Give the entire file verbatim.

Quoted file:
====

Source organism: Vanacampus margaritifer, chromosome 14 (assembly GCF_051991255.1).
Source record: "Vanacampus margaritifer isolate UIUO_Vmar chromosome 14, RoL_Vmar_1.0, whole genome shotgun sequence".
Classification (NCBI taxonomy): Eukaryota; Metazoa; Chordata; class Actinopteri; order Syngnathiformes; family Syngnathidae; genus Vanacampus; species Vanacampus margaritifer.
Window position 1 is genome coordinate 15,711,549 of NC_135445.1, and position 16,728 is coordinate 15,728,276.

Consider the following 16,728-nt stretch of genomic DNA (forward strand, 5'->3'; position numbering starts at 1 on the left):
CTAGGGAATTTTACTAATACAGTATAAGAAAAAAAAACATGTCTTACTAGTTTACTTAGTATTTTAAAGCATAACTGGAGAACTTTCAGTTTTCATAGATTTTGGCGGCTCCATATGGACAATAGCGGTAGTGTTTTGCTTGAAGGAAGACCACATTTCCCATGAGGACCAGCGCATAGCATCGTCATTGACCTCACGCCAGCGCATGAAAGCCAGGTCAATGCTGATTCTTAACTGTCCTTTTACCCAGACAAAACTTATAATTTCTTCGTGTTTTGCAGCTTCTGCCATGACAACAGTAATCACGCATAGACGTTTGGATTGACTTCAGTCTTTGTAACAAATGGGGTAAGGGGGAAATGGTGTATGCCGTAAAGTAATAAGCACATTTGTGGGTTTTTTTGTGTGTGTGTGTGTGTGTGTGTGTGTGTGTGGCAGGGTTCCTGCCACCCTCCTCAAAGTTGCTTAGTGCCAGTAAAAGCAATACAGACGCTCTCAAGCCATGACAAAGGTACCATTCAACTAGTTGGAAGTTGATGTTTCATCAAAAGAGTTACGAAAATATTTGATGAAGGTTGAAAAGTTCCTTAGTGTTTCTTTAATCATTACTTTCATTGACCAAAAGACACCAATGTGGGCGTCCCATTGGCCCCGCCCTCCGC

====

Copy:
Source organism: Vanacampus margaritifer, chromosome 14 (assembly GCF_051991255.1).
Source record: "Vanacampus margaritifer isolate UIUO_Vmar chromosome 14, RoL_Vmar_1.0, whole genome shotgun sequence".
Classification (NCBI taxonomy): Eukaryota; Metazoa; Chordata; class Actinopteri; order Syngnathiformes; family Syngnathidae; genus Vanacampus; species Vanacampus margaritifer.
Window position 1 is genome coordinate 15,711,549 of NC_135445.1, and position 16,728 is coordinate 15,728,276.

Consider the following 16,728-nt stretch of genomic DNA (forward strand, 5'->3'; position numbering starts at 1 on the left):
CTAGGGAATTTTACTAATACAGTATAAGAAAAAAAAACATGTCTTACTAGTTTACTTAGTATTTTAAAGCATAACTGGAGAACTTTCAGTTTTCATAGATTTTGGCGGCTCCATATGGACAATAGCGGTAGTGTTTTGCTTGAAGGAAGACCACATTTCCCATGAGGACCAGCGCATAGCATCGTCATTGACCTCACGCCAGCGCATGAAAGCCAGGTCAATGCTGATTCTTAACTGTCCTTTTACCCAGACAAAACTTATAATTTCTTCGTGTTTTGCAGCTTCTGCCATGACAACAGTAATCACGCATAGACGTTTGGATTGACTTCAGTCTTTGTAACAAATGGGGTAAGGGGGAAATGGTGTATGCCGTAAAGTAATAAGCACATTTGTGGGTTTTTTTGTGTGTGTGTGTGTGTGTGTGTGTGTGTGTGGCAGGGTTCCTGCCACCCTCCTCAAAGTTGCTTAGTGCCAGTAAAAGCAATACAGACGCTCTCAAGCCATGACAAAGGTACCATTCAACTAGTTGGAAGTTGATGTTTCATCAAAAGAGTTACGAAAATATTTGATGAAGGTTGAAAAGTTCCTTAGTGTTTCTTTAATCATTACTTTCATTGACCAAAAGACACCAATGTGGGCGTCCCATTGGCCCCGCCCTCCGC